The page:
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‘Never-ending’ pipe promises revolution

January 2013

An expert at the University of Arizona, US, has made a breakthrough by designing a new, lightweight underground pipe called InfinitPipe, which he says could transform the pipeline construction industry.

Mo Ehsani, professor emeritus of Civil Engineering at the university, says instead of conventional concrete or steel, InfinitPipe consists of a central layer of lightweight plastic honeycomb, similar to that used in the aerospace industry, sandwiched between layers of resin-saturated carbonfibre fabric. In combination, these materials are as strong, or stronger, than conventional steel and concrete pipes, which are time-consuming and expensive to manufacture and transport, he states.

Concrete and steel pipes are built in short sections to fit on standard 18-wheel trucks, but InfinitPipe can be built onsite as a single section of virtually infinite length, hence the product name, says a spokesman for the university.

The heavy industrial manufacturing processes, long-distance trucking, and leak-prone joints used in steel and concrete pipe construction exact a heavy toll on the environment, not to mention the bottom line, which is why Ehsani’s company, QuakeWrap, is marketing InfinitPipe as the world’s first “green” pipe.

“There are really two aspects to this invention,” says Ehsani. “The first is this new type of lightweight honeycomb pipe and the second is our ability to give clients an endless or infinite pipe, without a joint. That is a big, big breakthrough in the pipeline industry that has implications for natural gas, oil, water, and sewer pipes.”

Ehsani demonstrates carbon laminate honeycomb pipe sections of various sizes built at his facility in Tucson, Arizona.

A literally infinite pipe is, of course, not feasible, but Ehsani’s method of manufacturing could create extremely long sections of joint-free pipe. “We could make a section a mile long,” he says. “Of course, every thousand feet or so, you’d need an expansion joint so the pipe can breathe, but this would certainly not be the same concern we have today, where we have to put a joint every 20 ft.”

The secret to producing virtually endless pipe sections lies in the manufacturing methodology. Ehsani wraps the various layers of carbon fabric and honeycomb around a mandrel – a kind of tubular mould with a cross-sectional shape that matches the pipe’s internal cross-section, which is typically, but not always, circular.

“We basically start with a tube and wrap the materials on the outside,” says Ehsani. “A couple of layers of carbon fabric, then we put on the honeycomb and then a couple of layers of carbon or glass fibre on the outside. This becomes the pipe.”

After testing this manufacturing method, Ehsani had a “eureka” moment when he realised that the finished pipe could be partially slid off the mandrel, and more pipe could be added to the section of pipe remaining on the mandrel. “I thought why don’t we just slip this off of the mandrel and continue making this pipe?” Ehsani says. “Never stop.”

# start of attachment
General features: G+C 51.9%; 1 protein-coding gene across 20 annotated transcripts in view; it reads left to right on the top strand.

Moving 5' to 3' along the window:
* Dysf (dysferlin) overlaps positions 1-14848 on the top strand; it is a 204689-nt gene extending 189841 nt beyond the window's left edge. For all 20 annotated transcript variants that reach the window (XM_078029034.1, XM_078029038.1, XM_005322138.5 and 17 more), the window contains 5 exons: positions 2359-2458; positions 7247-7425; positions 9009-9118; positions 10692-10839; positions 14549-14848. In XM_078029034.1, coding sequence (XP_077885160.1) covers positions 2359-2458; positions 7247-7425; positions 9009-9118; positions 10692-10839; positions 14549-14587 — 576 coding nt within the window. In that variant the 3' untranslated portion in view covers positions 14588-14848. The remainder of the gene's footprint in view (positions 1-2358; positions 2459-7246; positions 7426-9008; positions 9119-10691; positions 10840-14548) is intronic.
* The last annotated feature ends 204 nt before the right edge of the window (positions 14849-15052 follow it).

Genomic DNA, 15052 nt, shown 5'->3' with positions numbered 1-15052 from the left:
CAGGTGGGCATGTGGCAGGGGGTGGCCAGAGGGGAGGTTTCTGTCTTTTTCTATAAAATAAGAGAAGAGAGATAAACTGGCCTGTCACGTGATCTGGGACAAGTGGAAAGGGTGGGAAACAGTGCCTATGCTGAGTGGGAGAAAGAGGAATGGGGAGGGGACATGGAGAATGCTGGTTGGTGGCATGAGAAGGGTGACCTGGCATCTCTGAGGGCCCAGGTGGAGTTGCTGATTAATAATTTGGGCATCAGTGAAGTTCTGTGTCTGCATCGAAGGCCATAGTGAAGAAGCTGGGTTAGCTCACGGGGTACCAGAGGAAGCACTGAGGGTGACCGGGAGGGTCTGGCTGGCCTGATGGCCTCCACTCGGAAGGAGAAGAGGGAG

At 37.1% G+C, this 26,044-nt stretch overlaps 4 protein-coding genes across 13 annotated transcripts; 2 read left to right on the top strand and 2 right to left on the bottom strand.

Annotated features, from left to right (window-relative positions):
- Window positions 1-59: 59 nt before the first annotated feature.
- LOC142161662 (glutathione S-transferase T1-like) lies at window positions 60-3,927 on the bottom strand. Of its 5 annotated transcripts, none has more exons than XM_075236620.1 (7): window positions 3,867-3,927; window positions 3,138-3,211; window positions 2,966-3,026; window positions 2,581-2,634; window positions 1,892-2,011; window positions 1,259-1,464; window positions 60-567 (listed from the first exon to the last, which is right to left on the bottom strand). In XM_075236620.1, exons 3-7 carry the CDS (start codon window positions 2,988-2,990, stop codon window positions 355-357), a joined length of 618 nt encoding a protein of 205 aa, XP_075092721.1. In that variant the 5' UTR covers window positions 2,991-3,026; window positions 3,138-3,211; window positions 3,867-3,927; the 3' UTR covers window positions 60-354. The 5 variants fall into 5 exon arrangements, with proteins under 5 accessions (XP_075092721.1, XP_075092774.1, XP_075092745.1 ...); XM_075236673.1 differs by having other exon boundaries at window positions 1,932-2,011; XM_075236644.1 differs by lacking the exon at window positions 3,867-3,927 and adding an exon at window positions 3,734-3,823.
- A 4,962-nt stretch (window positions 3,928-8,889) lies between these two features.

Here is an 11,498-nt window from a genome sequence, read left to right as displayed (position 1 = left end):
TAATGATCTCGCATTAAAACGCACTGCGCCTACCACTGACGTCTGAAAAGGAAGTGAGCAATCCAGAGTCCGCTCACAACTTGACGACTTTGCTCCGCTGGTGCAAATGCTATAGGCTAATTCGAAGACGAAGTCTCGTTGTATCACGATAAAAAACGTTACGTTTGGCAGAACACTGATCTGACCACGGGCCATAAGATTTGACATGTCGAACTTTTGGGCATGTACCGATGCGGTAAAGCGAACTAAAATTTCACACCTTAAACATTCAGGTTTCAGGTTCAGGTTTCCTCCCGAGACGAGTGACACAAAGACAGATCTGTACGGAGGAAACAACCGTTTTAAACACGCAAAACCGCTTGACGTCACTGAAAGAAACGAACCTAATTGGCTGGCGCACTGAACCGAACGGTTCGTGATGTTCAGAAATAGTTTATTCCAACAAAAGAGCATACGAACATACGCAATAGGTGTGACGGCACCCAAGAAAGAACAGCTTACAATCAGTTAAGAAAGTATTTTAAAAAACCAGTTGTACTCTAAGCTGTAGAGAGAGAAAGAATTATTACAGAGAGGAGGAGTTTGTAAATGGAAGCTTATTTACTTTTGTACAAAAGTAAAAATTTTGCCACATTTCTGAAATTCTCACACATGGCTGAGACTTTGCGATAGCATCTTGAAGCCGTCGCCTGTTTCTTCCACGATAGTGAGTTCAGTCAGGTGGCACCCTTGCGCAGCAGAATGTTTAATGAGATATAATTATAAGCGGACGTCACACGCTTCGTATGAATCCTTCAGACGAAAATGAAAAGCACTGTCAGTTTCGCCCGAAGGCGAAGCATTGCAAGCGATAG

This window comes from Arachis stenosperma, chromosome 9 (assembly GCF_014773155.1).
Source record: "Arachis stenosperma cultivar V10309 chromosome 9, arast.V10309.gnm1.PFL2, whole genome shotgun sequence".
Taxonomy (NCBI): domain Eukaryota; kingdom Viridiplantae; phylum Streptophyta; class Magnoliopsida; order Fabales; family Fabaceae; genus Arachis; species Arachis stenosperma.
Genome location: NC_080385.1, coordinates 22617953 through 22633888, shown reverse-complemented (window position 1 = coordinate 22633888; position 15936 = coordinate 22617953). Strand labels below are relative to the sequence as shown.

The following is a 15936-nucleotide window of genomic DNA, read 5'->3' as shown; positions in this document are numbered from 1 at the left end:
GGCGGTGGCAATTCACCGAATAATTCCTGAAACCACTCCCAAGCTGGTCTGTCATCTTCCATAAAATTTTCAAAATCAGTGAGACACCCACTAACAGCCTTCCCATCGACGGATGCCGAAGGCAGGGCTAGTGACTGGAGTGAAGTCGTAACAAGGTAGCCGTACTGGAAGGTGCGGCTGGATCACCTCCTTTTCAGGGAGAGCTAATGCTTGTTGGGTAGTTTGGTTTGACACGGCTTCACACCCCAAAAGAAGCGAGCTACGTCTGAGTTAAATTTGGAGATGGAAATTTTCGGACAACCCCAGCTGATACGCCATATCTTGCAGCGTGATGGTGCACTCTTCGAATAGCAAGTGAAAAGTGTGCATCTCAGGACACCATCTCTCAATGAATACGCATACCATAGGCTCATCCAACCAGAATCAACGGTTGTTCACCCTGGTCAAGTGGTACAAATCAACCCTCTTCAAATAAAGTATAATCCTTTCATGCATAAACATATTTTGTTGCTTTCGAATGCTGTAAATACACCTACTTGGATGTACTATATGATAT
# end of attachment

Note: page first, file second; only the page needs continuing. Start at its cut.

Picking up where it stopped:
Carbon fibre, resin and aerospace honeycomb are all very light materials that can be transported at a fraction of the cost of conventional prefabricated steel and concrete pipe. Ehsani says he is looking for partners to develop an automated mobile unit to make the pipes onsite.

Revolutionary concept ... Ehsani’s mobile pipe-laying truck creating a pipeline of virtually infinite length.

“Imagine having a truck with a mandrel in the back,” Ehsani says. “You start making the pipe on, say, a 20-ft mandrel, and pull off 18 ft so you have two ft left on the mandrel. Then you just move the truck forward and drop the pipe in the ground, and keep adding pipe.”

Besides virtually eliminating transportation costs, slashing manufacturing costs, and reducing environmental impact, Ehsani sees this pipe technology creating jobs and boosting local economies.

“Suppose you have a pipeline project in a developing nation,” he says. “You could ship the raw materials to the workers there and they could make this pipe in their own village. No matter what size or shape they want. All they need to do is build a mandrel and make the pipe on the spot. We would be making it with local people under our supervision.”

Ehsani says he didn’t really set out to turn pipeline construction on its head, but the project took on a life of its own. “We developed this originally with the intention of fixing existing pipes. Then as we started getting into this thing I realised it could be a real game-changing breakthrough technology.”

The breakthrough did not happen overnight. In the late 1980s, Ehsani and Hamid Saadatmanesh, both of the University of Arizona’s Department of Civil Engineering and Engineering Mechanics, pioneered research into repairing and retrofitting bridges and buildings using fibre-reinforced polymers, so the technology is well established.

“There’s a lot of history on these materials,” Ehsani says, which has enabled him to refine the pipe manufacturing process to use smaller amounts of better quality materials.

“Because we’re using our materials in a smart manner, we can afford to use the higher end material. So instead of cheaper glass fabric, we use carbon; instead of polyester resin, we use epoxy. Because we don’t have a solid core, we can afford to put the expensive material on the skin.”

If Ehsani’s concept for mobile pipe manufacture using lightweight components takes off, he envisions an industry freed from the shackles of heavy industrial plant.

“As a business model, a company that wants to get into pipeline manufacturing with one of these mobile trucks could have a factory anywhere in the world. You could be doing a job in Hawaii today and next week be working in Panama. You’re no longer limited by where your factory is,” he adds.




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